This cause is a personal one for Sandlin. His own child received care at the St. Jude hospital in Memphis until his final days. For 21 years, Sandlin has been involved with the Math-A-Thon program, recruiting other schools to take part, and organizing a bus trip to the hospital for the top earners and their faculty advisors for the past 14 years.
"Every year St. Jude arranges a different program to show the kids what their raised money does," says Sandlin. "We have met with patients who are doing well, patients who are now in remission, adults who were patients, even some adults who have gone on to take a degree in nursing or medicine to spend their career helping someone else. They are back working in the hospital after having seen for themselves, as patients, how much good the program did for all involved."
Participation in the programs not only carries over into the students' home lives, as they share what they learn with their parents, but into their everyday behavior and outlook in the community.
"We're giving them the opportunity to serve humanity. We have taken that theme throughout our school as well," adds Sandlin. "We started a program called SAK awards, Showing Acts of Kindness. We catch kids doing things that no one asks them to do and they receive a little certificate saying you were caught being cool doing this or that neat thing. We see that carry over with kids helping their fellow students at school, helping their teachers out in various roles, opening doors and being polite to people. I do think that total picture ties in and blows over into their rest of their life as well."
This lesson is one Sandlin feels he learned through his experience as a St. Jude parent. Although the elementary school itself has raised an impressive $198,000 within the past 20 years (with the greater Poplar Bluff School District, led by Sandlin, besting the half-million mark), passing along that message was his biggest motivation for getting the school involved in the Math-A-Thon. (To learn more about the St. Jude Math-A-Thon, visit www.mathathon.org or call 1-800-FUNBOOK.)
"This is an easy avenue that students can be provided to help their fellow humans out," Sandlin concludes. From the biggest fund collector to the student who comes in with the smallest offering, the program offers the opportunity to learn the importance and benefit of serving others." And, when students are helping other kids just like themselves, that message is even more powerful.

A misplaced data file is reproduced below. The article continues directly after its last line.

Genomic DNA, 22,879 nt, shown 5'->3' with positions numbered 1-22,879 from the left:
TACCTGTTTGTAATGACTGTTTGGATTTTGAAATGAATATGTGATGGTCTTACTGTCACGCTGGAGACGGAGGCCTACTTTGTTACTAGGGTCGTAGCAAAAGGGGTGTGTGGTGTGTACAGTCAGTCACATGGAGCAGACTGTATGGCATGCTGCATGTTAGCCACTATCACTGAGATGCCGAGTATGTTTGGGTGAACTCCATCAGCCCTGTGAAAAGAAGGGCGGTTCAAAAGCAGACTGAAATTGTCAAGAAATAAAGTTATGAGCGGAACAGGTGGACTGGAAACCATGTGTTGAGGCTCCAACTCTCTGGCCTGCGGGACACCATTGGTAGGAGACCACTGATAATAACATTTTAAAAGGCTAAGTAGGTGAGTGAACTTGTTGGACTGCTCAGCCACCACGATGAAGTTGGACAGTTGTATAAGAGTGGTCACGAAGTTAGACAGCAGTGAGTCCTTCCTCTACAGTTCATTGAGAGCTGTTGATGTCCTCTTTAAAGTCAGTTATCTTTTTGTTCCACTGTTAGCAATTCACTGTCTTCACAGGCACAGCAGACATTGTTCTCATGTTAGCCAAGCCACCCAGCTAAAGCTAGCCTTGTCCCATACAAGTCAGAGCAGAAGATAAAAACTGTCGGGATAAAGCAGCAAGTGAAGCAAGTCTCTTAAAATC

Students across the country are finding ways, with the help of dedicated teachers, to raise funds for causes near and dear to their hearts. While kids earn bucks for bird habitats, children's libraries, and heart health, they learn lessons that will help them succeed in school-and in life.
To feather the nests of an important nature fund and use skills right out of a science textbook, The Branch School of West Houston, Texas, took to the fields and forests to find more than 45 species of birds in their Bird-A-Thon. Teams earn pledges for each fledgling or flat donations to benefit the 40-year-old Houston Audubon, a chapter of the National Audubon Society. The 24th Houston Audubon Bird-A-Thon raised over $56,000 to promote the conservation and appreciation of birds and wildlife habitat.
Bonus: In identifying specific species, students learn about habitats, ecology, and preservation, all while getting exercise.
Students of Mahanoy Area Elementary of Mahanoy City, Pa., can even use that in a sentence to describe their participation in the Spell-A-Thon to raise funds to improve their community. This school's correctly spelled words were worth four thousand dollars when combined with other fundraising efforts throughout the year, a portion of which they used to purchase a large decorative area rug and drapes for the children's room at the local library to encourage the love of reading.
Bonus: Some teams accepted children's book donations for an area school or library-in-need at the door. 10 books equaled one "save" to keep the donating team alive in the bee.
Miss Mary Mack, Mack, Mack...
...raised a lot of greenback, back, backs for the American Heart Association — as do schools like French Road Elementary of Rochester, N.Y., which topped the 2009 list of participating schools in Jump Rope for Heart, a jump-rope-a-thon, with a whopping $67,432. A "Wall of Honor" stands at one end of the gym, each paper heart bearing the name of a patient for students to see as they jump in honor of that child. The program, coordinated by physical education teachers, earned pledges per jump and playground rhymes free of charge.
Bonus: Per jump pledges offer students practice with multiplication and money handling skills, with science and health, too!